So I sit here now . . . what do I see? Great question, really. Do I see that hot dog stand? Yes, I do. I walked by it on the way here and can picture it now as the smell reaches my nose. Do I see all the people passing? Sort of: I hear the little wheels of the skate board and the weaving of the kid on top. I see the four wheels with two feet attached by a handle in the rear. Now, do I see faces? No, I do not, but I do see people: I hear a voice and know the one pushing the four wheels is a woman excited about the trip coming up this weekend. I hear the flash of metal of a man announcing, “On your left!” So really, I do see.

What do you see? Are your eyes open? Sit down here with me and let me know what you see.

See the sand? See the sun? How about those people passing by? Where would you say we are sitting? Some beach in California, Mexico, or on some tropical island?

I ask you now, while you are sitting here with me, are you going through your life with your eyes open? Or are you going through life blind, so to speak, like my dad? Sadly enough, many people do walk through life blind, not even knowing they are in control. I, too, could have decided to follow in his footsteps like so many of my other family members. I feel really that it all comes down to choices—choices made, both big and small, each day.

From a distance I do see. I see people can choose to see things differently, even from the same vantage point. I see that people can see what they want to see, be it true or not true. I notice that people need to be more aware of what is going on around them and pay more attention to choices they make in relation to their results in life.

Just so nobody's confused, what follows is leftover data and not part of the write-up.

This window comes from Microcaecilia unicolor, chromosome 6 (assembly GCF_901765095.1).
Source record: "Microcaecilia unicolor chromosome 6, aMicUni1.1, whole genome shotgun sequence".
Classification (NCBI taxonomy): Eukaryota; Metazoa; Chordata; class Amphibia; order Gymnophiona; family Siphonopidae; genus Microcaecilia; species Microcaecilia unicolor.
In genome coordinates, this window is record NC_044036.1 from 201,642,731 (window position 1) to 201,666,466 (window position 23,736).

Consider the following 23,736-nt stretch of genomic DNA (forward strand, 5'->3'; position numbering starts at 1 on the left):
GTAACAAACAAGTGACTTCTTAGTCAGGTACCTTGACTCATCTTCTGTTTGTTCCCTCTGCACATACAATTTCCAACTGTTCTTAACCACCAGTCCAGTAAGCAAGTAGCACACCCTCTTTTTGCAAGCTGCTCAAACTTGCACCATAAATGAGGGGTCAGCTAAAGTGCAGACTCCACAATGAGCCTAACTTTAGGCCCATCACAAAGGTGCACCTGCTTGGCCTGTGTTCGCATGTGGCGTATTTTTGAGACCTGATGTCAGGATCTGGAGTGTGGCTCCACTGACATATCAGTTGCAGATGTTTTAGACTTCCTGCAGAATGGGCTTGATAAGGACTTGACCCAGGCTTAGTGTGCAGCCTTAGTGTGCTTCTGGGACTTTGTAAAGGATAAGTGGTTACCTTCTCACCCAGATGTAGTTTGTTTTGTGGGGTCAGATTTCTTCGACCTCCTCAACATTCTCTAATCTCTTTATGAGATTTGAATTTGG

Since you are sitting here with me now, let me share something with you: Open your eyes just a bit more. . . .

See that warm sun that hits our faces? Some would not see that sun—some would see the dark clouds off in the distance and the fact that it is March 3 in the Pacific Northwest and only 48 degrees.

See the children playing? Some would see the one arguing with his mom trying to get his way.

See the walkers? Some would see the gang of kids and fear for their safety.

How about the sand and water? Well, some feel that this is a filthy, dirty duck pond that needs to be removed and replaced with metal and concrete. Some would hear that the birds are several crows yelling at each other and the highway behind us full of noisy horns and sirens.

I think you see where we are now. We are sitting here together on a bench by a tiny park that needs upkeep. Here, on a bench where my dad would choose to sleep while it was cold and dark until the police woke him and told him to move along or some other people stopped to harass him.

From this bench, from the same vantage point, we each see something different. We choose what to see each and every day from each and every bench we sit on.

Next time you sit on another bench, I encourage you to pay closer attention to what it is you are truly seeing. Better yet, pay close attention to the choices you make based on what you see. Continue to ask yourself each time you sit down, are my eyes open?

** This article is one of 101 great articles that were published in 101 Great Ways to Improve Your Life. To get complete details on “101 Great Ways to Improve Your Life”, visit

Author's Bio: 

Shane Belceto is an energetic, smart-aleck, stay-at-home dad who discovered the world of personal development and success once he was introduced to Jim Rohn. Believing that all of us should use all the senses we are given to their fullest potentials, and not letting his visual disability get in the way, Shane is now developing to take his passion for personal development online and to the world, providing a safe place for tools, support, and fun, while proving that anyone can succeed, no matter what.